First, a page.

This is called an attractor streamer which has a long history both as imitations of tiny fishes and as nonimitative attractor flies. Though it’s quite minnow - like, the double bunny is primarily an attractor. It doesn’t really matter – big trout move for this fly. Try stripping it wildly across a river to stir a trout into doing something stupid. Also try olive over white and olive over yellow for the wing
HOOK - Heavy wire, 4x long, size #2 (I used Mustad #9672 or R74)
THREAD - White 3/0 or heavier
WEIGHT - lead wire 0.035 – inch diameter
BODY AND WING – Magnum (extra – wide) natural gray zonker strip bound atop the shank at the eye and a magnum white zonker strip pushed over thee hooks point and bound below the eye. Cement the strips together around the shank and lead and beyond the bend.
SIDES - A few strands of pearl Krystal flash and silver holographic flashabou
EYES - Red plastic molded eyes with black pupils, 7/32 – inch (7mm) in diameter. (Can use doll eyes – mono eyes –stick on – etc.)
How to Tie
**This is a very nice pattern and very easy to make. You can also try making it in smaller or even larger hooks. Go tie up a bunch and save your best for the fly of the month contest at the next meeting.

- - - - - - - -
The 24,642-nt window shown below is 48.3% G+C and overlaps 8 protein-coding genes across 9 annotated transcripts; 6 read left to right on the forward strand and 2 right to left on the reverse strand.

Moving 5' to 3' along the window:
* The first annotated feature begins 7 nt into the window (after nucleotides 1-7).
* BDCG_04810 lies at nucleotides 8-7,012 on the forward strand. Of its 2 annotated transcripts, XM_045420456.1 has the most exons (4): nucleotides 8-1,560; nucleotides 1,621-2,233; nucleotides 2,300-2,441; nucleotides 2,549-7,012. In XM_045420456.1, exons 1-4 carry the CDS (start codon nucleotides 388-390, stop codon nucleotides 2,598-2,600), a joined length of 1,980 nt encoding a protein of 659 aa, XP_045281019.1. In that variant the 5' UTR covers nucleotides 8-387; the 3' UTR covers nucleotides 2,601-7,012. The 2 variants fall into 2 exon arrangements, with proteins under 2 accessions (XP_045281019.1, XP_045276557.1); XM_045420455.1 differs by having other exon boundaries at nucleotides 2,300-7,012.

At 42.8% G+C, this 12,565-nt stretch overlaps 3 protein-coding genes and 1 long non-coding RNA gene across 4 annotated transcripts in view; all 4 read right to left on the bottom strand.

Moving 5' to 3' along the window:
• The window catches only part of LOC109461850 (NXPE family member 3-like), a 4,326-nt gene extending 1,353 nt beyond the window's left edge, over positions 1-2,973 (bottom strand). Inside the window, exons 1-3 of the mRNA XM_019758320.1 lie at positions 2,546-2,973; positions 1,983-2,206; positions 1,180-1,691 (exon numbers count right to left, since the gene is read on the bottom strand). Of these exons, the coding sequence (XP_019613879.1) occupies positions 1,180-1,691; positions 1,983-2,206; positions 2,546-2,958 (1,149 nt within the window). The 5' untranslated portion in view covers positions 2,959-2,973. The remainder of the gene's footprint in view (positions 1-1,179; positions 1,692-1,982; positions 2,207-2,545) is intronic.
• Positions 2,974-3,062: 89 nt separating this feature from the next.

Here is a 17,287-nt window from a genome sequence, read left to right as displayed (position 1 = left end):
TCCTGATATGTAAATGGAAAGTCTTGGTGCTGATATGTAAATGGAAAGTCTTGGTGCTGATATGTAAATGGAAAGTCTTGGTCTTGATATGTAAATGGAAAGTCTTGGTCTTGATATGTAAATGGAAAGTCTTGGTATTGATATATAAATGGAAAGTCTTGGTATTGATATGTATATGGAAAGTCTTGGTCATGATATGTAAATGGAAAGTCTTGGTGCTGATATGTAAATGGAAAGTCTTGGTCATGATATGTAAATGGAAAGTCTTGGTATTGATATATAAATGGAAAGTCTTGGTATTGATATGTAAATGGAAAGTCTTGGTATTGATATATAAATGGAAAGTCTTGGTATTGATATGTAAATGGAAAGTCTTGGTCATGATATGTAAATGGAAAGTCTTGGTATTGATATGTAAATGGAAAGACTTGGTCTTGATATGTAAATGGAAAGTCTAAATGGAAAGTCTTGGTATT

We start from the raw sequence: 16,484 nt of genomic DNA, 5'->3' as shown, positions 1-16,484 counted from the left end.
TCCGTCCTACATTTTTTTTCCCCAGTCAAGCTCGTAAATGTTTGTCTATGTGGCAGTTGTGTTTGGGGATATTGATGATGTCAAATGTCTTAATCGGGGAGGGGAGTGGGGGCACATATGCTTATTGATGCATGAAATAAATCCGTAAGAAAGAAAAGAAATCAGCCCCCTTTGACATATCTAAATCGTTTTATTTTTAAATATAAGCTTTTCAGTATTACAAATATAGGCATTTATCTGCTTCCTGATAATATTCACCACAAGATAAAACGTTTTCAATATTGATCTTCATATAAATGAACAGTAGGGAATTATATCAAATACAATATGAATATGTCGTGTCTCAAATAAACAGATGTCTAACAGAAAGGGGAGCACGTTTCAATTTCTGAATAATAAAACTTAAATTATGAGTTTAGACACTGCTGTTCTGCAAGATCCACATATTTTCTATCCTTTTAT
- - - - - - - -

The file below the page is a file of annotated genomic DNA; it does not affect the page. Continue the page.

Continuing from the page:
TI P = Pull the eraser off a pencil and put it on the hook point to keep from getting poked by the point.
NOTE = If the zonker strips are not thick enough to cover the sides also - you can use white rabbit dubbing to cover the lead and hook shank. Then put the zonkers on the top and bottom.
by Paul Weamer from Fly Fisherman Magazine
Don’t you love the look and fish-catching ability of quill bodied dry flies but hate all the preparation and the results often produce brittle flies that can unravel when they are exposed to a large trout’s sharp teeth. Then here’s your answer to all that quill preparation. Use bucktail instead, it’s more durable and you can mix colors along with thread. To get the right color for your pattern it’s pretty cheap and one tail lasts a long time. You can put some floatant in the wing or don’t put any in at all and as soon as the fly soaks up some water it goes down into the water so you can fish it as an emerger rising to the surface as opposed to an emerger sitting on top of the waters film waiting to dry its wings and fly away. Next time you’re on a massive hatch but you can’t get them on a dry use an emerger pattern like this and you may have that twenty or thirty fish a day you dream about all the time.